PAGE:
Beesource Beekeeping Forums banner

1 - 15 of 15 Posts

·
Registered
Joined
·
608 Posts
Discussion Starter #1
Does anyone have any suggestions to help the bees fill up their stores this time of year? Seems like it has become too cold for them to venture out of their ball and into miller-type feeders (maximum 5°C, 41°F, these days), but a quick peek seemed to suggest that the stores were low... Is there anything that can be done?

And what would you reckon are sufficient stores to go through winter? What about for carnies or russians, which are said to be more frugal?
 

·
Registered
Joined
·
721 Posts
Feeder on the inside cover over the hole with a empty box around it seems to work here. They will use it until the temps drop down to cluster time and when it warms up during the day. Otherwise, sugar on the inside cover.
 

·
Super Moderator
Joined
·
11,025 Posts
An alternative to sugar on the inner cover is to place a sheet of newspaper on top of the frames in the top box and add sugar, then mist it with water to get it clump. Photos here:
http://www.bushfarms.com/beesfeeding.htm#drysugar

David LaFerney's modification is to place some 1/2" hardware cloth under the newspaper to make it easier to lift up the sugar block as a unit if needed.

.
 

·
Registered
Joined
·
1,519 Posts
I'd be very cautious relying on sugar above an inner cover. Bees and cluster may not get to it and starve.

Had a 3 1/2 round hole in the center of an inner cover and 15 lbs of sugar on top side and bees never got to it and hive starved!

Far better on top of frames.
 

·
Registered
Joined
·
1,050 Posts
With those temperatures, you will need either dry sugar as mentioned above or a candy board. Bees stop taking syrup when its temperature falls below 50F.

For best wintering results you will need (from my post Fall inspections: Do I need to feed and how much?):
◦135 lbs. for a standard 10 frame double deep with stores taking up 70 lbs. Alternative configurations for this setup are the 10 frame 3 medium or the 10 frame 4 shallow configuration. This is approximately 10 deep honey frames, 15 medium honey frames or 18 shallow honey frames.
◦95 lbs. for singles with stores taking up 55 lbs. Alternative configurations for this setup are 2 medium boxes or a shallow and a medium. This is approximately 5 and a half deep honey frames, almost 12 medium frames in an all-medium setup, or 10 full shallow frames and 3 and a half mediums.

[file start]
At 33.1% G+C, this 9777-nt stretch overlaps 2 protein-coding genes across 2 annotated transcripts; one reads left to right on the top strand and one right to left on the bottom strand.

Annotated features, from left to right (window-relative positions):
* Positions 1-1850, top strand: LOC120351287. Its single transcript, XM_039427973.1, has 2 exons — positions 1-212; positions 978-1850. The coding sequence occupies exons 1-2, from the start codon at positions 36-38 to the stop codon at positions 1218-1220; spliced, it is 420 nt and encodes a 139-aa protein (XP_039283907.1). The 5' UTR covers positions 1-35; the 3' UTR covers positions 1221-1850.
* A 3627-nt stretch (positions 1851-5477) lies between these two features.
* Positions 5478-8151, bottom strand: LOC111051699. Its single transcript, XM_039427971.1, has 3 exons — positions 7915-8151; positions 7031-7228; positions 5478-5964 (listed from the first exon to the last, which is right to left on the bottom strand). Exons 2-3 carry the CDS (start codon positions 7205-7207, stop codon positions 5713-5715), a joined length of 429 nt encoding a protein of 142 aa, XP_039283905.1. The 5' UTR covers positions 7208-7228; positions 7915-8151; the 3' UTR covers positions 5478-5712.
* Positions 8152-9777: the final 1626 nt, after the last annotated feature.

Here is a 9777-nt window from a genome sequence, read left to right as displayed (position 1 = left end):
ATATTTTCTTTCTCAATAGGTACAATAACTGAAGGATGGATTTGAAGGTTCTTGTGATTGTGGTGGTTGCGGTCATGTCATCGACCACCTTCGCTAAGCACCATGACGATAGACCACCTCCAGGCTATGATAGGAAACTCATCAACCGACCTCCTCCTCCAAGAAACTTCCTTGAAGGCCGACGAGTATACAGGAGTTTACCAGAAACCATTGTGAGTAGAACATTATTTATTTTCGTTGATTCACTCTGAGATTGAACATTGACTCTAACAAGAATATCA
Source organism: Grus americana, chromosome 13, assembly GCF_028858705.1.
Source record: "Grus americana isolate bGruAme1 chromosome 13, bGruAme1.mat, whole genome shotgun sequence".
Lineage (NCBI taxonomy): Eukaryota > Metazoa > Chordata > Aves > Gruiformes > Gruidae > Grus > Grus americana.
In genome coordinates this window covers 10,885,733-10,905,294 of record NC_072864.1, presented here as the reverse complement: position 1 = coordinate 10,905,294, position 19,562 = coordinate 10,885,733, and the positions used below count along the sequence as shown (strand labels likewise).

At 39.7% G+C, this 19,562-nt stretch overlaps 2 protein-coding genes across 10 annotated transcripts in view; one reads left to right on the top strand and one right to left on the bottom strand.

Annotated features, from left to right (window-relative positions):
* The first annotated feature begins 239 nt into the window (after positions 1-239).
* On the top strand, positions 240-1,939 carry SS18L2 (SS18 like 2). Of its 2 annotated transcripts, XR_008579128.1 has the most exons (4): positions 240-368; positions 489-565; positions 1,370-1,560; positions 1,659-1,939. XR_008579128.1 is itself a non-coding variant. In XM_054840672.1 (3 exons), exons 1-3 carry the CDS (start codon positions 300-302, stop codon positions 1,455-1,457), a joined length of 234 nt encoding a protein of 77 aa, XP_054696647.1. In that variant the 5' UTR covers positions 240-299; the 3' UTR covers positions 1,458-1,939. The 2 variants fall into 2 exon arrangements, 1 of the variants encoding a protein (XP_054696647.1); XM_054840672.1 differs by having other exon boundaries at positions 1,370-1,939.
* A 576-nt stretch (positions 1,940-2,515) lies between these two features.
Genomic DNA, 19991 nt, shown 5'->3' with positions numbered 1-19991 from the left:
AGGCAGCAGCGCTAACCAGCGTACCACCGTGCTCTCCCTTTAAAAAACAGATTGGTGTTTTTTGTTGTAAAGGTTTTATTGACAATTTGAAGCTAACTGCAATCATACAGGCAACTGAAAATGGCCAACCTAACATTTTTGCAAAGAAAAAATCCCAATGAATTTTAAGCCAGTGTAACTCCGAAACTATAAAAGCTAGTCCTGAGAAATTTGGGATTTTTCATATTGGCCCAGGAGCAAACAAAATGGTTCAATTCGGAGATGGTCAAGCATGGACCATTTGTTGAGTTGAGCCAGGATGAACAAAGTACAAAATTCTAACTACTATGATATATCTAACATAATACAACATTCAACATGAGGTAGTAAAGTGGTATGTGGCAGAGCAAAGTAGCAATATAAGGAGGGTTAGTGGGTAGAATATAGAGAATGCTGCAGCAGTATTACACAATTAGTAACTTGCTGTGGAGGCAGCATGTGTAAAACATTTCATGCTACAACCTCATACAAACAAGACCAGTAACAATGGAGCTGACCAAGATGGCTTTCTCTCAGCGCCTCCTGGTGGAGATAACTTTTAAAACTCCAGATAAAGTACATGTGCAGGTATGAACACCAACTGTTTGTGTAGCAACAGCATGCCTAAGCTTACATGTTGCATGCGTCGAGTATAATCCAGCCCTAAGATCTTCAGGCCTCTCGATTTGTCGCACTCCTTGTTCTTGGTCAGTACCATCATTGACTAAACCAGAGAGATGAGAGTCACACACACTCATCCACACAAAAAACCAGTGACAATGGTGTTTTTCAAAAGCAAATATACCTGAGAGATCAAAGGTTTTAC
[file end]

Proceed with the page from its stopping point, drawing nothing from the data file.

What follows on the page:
You will need to make up the difference between the hive weight and the recommended weight with either the dry sugar or the candy board.
 

·
Registered
Joined
·
1,750 Posts
As an insurance for light hives I use a slab of fondant. It works well even with very small colonies.


Two sticks or topbars laid across the topbars ensure the bees moving freely under the fondant packet (beespace), thus allowing access from all combs.


A packet of fondant, wrapped in plastic. This is necessary, since the fondant otherwise would dry out like a rock and couldn't be used by the bees. A square is cut into the bottom of the fondant packet, thus allowing the bees access from below.


Insulate the top (newspaper or something), so the fondant is warmed by the bees. The bees usually walk into the plastic and make use of the condensation water forming inside the bag.

In a winter with lots of activity and brooding there is a much higher consumption of stores. Usually 0.5-1 kg per month would be used, but with brood and thus brood warming it goes up to 4-5 kg per month. So monitor closely and replace the fondant when empty with a warmed slab of fondant.
Bernhard
 

·
Registered
Joined
·
608 Posts
Discussion Starter #7
What's the advantage of candy over dry sugar? If the sugar absorbs the humidity, would that make it moist enough for the bees to consume?

Also, I've got some spare mesh screen on hand. Could that be used to keep the sugar from spilling all over the hive? Could the bees consume through it?
 

·
Registered
Joined
·
1,750 Posts
Done it many times, does work alright if the winter is not so hard. The biggest problem is food. Use fondant!

The right consistency comes from the right wrapping of the fondant.

If you feed from above, the winter cluster sits right below the fondant package. The fondant package is completely wrapped, just a small opening - I do two parallel cuts.

The bees eat their way up.